The last subject of the author was the comparison between the Son and the angels. There he used seven Old Testament quotations to give grounds for the superiority of the Son over the angels. This then leads the author to his first exhortation of the readers (2:1-4) – our topic for today.
But before we will further examine this first exhortation (some refer to it as a “warning passage”), let us observe common themes between the first and second chapter of Hebrews in general. There are “direct and indirect references to the threefold offices of Christ: prophet, priest, and king” (Kistenmaker, 57).
A. Prophet (1:2) A.’ Prophet (2:3)
B. King (1:3) B.’ King (2:9)
C. Priest (1:3) C.’ Priest (2:17)
We see the Son being portrayed as both king and priest, a topic which is of major significance to the epistle of Hebrews, especially in its treatment of the Melchizedekian priesthood (which we will deal with once we come to chapter 7), as well as prophet. The Son is the final and ideal mediator as seen in our treatment on the first four verse of chapter one (see post http://afoolsthought.blogspot.com/2011/06/god-who-speaks-son-who-reveals-hebrews.html).
Having observed this we are now moving into today’s passage (2:1-4). Now we can see why it was so important for the author to argue for the superiority of the Son over the angels. This again strengthens our analysis of 1:1-4. Since the Son, being in the very nature of God, is the superior and final revelation of God a rejection of him is at least as severe as the transgressions under the old system. Since God “has spoken effectively ‘in the past’ (1:1) and now ‘in the last days…to us’ (1:2)” (O’Brien, 82) the author prepares his strongest argument to pay very close attention to “what we have heard” (2:1-4).
Here we now come to the first “warning passage” or passage of admonition (the other ones are found in 3:12-4:13; 5:11-6:12; 10: 26-39; 12:25-29). The “therefore” (dia touto) in the beginning of the passage looks back to the entire argument of the Son’s superiority and him being the better revealer of God’s will. Since the Son is the final revelation the readers are urged to pay close attention “to what we have heard” – the gospel. Note the “we” (first person plural pronoun) which prevails this section and thus shows the strong identification of the author with the readers.
The danger against which the author warns the Christians is that of “drifting away” which suggest a subtle and maybe unnoticed departure from the harbor – the solid rock. This is one of the more passive (sluggish?) dangers the Christians to whom is written are facing (see also e.g. 5:11-14).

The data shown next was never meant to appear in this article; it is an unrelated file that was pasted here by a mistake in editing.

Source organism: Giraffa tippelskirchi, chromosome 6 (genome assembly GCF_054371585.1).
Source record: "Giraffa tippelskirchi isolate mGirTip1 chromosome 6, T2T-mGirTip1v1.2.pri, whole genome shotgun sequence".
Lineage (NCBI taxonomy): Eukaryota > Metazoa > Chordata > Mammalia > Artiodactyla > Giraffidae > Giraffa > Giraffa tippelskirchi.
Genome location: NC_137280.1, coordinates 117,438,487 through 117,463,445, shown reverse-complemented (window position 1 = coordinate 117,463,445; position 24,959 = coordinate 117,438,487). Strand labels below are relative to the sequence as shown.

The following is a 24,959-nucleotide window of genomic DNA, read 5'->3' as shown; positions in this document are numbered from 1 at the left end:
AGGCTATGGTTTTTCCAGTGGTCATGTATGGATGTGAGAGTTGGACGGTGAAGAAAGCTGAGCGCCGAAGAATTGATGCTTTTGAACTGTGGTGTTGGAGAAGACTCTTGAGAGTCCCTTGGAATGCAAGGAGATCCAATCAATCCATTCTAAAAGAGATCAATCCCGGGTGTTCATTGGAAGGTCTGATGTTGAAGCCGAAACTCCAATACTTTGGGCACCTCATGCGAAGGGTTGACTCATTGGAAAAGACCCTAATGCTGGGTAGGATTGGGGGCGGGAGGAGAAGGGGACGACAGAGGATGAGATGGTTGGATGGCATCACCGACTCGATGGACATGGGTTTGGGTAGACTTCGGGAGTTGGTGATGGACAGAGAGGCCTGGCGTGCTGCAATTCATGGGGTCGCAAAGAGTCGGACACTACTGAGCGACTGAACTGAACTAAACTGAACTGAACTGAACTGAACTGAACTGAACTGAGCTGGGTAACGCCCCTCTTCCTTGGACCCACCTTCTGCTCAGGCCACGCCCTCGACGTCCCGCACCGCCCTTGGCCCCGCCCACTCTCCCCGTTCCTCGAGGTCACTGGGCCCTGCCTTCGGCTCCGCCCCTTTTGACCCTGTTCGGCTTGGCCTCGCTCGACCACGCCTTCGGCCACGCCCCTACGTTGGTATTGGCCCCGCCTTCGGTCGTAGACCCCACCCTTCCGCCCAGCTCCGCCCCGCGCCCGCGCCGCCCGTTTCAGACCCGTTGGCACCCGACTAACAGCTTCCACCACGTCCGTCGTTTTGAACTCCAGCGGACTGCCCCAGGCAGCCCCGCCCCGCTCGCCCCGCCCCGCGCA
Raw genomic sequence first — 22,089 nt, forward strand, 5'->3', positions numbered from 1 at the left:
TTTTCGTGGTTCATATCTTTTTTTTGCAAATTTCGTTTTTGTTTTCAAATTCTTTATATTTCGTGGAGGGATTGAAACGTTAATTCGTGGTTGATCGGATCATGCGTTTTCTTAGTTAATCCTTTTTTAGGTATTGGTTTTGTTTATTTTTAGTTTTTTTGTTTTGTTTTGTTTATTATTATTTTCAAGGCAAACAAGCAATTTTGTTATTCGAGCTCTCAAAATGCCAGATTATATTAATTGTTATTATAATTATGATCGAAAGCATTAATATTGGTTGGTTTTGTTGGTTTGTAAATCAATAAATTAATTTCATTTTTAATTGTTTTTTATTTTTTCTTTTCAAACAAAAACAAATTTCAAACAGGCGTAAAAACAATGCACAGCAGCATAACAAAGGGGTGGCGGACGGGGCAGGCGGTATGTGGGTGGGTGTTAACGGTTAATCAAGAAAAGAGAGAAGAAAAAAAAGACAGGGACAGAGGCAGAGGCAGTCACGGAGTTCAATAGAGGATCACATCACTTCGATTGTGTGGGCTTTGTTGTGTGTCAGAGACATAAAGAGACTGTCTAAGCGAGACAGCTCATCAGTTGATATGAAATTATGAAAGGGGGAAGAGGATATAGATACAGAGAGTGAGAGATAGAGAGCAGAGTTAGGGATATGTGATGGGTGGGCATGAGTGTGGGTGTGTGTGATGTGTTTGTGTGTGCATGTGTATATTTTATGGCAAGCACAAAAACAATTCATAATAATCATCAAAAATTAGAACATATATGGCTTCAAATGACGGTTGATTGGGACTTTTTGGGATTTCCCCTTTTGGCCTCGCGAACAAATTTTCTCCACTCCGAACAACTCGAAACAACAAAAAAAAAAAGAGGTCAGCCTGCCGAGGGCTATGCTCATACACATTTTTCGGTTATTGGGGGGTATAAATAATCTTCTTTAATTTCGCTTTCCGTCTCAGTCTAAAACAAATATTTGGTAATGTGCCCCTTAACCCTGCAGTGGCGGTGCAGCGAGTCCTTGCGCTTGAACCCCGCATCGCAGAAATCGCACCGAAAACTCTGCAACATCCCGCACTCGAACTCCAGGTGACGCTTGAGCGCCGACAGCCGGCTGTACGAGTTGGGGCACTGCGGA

In verse 2 as Guthrie notes “[t]he author appeals to his listeners’ understanding of the Torah, reminding them that the older covenant message delivered through angels was ‘binding’” thus for them to neglect the word by the Son would bring even more severe judgment. “Dealing with sin was never taken lightly by God, but ‘every’ violation received a just punishment…the author often associates disobedience with an unwillingness to listen to God’s voice (e.g., 2:1; 3:7 – 19; 12:25)” (NIVAC, 84).
It was commonly accepted that the Law of Moses – he being the greatest of all prophets – was mediated by angels (Acts 7:38-39, 53; Gal. 3:19; and especially in this context Hebr. 2:2). The terms “every transgression and disobedience” are strong and imply a “deliberate rejection of the will of God” (O’Brien, 85). So we move from a seemingly unnoticed “drifting away” to a deliberate disobedience to a God who has spoken to them.
In verse 3-4 the author moves to an “a foriori” argument – a “how much more” argumnent. Again we have the Lord as final revealer as well as the apostolic tradition which attests to Jesus as the Messiah. The Gospel message was attested to the readers by “by signs and wonders and various miracles and gifts of the Holy Spirit”, that is different manifestations of power. “Signs and wonders” are often in reference to the exodus of Israel (Exod 7:3; 11:9-10; Deut 4:34; 6:22) to tell of God’s saving power. The terms were also used to refer to true prophecy (Isa 8:18; 20:3), in the NT to the ministry of Jesus (John 20:29-31; Acts 2:19, 22), and the ministry of the apostles (Acts 2:43; 5:12; 14:3; 15:12 and here Heb 2:3-4).
So what can we learn from this short passage, this word of exhortation (cf. Guthrie, 88-89)?
The first item we observe is that the author calls the readership to personal responsibility and commitment to that which they have heard and experienced.
Secondly, the author stimulates the Christians by a threat of punishment. As the transgressions under the old covenant were severely punished, so will disobedience to God who speaks now through His Son not go unpunished.
And lastly, the remedy for punishment is to “pay much closer attention” to the salvation offered to them and us (v.1). This message – the Gospel – was “announced by the Lord,” “confirmed to us by those who heard,” and “witnessed” to by God. “Therefore, Christians who hold onto the message of salvation stand in historical continuity of relationship and mission with Jesus, the apostles, and even God himself” (Guthrie, 89).
Guthrie, George H. Hebrews in the NIV Application Commentary. Grand Rapids: Zondervan, 1998.
Kistemaker, Simon J. New Testament Commentary: Exposition of Hebrews. Grand Rapids: Baker Book House, 1984.
O’Brien, Peter T. The Letter to the Hebrews. Grand Rapids: Eerdmans; 2010.